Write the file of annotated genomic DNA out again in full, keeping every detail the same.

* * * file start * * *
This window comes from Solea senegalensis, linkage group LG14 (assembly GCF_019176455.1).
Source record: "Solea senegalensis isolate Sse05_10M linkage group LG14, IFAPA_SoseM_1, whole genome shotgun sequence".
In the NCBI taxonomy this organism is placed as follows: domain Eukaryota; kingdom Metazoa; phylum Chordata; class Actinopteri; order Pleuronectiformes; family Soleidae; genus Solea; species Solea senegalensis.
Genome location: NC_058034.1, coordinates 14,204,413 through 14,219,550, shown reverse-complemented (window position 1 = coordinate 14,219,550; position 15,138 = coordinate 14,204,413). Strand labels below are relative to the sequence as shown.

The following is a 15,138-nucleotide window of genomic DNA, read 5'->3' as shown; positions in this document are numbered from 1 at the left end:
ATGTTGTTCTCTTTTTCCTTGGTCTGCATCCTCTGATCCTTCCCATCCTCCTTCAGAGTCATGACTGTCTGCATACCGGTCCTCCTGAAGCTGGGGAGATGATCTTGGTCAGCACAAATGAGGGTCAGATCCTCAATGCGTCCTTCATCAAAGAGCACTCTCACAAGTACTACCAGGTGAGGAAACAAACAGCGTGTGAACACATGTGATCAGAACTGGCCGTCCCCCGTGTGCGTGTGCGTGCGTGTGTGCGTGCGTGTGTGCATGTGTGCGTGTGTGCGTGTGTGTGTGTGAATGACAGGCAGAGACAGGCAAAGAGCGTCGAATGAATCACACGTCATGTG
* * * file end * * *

This window comes from Solea senegalensis, linkage group LG14 (assembly GCF_019176455.1).
Source record: "Solea senegalensis isolate Sse05_10M linkage group LG14, IFAPA_SoseM_1, whole genome shotgun sequence".
In the NCBI taxonomy this organism is placed as follows: domain Eukaryota; kingdom Metazoa; phylum Chordata; class Actinopteri; order Pleuronectiformes; family Soleidae; genus Solea; species Solea senegalensis.
Genome location: NC_058034.1, coordinates 14,204,413 through 14,219,550, shown reverse-complemented (window position 1 = coordinate 14,219,550; position 15,138 = coordinate 14,204,413). Strand labels below are relative to the sequence as shown.

The following is a 15,138-nucleotide window of genomic DNA, read 5'->3' as shown; positions in this document are numbered from 1 at the left end:
ATGTTGTTCTCTTTTTCCTTGGTCTGCATCCTCTGATCCTTCCCATCCTCCTTCAGAGTCATGACTGTCTGCATACCGGTCCTCCTGAAGCTGGGGAGATGATCTTGGTCAGCACAAATGAGGGTCAGATCCTCAATGCGTCCTTCATCAAAGAGCACTCTCACAAGTACTACCAGGTGAGGAAACAAACAGCGTGTGAACACATGTGATCAGAACTGGCCGTCCCCCGTGTGCGTGTGCGTGCGTGTGTGCGTGCGTGTGTGCATGTGTGCGTGTGTGCGTGTGTGTGTGTGAATGACAGGCAGAGACAGGCAAAGAGCGTCGAATGAATCACACGTCATGTG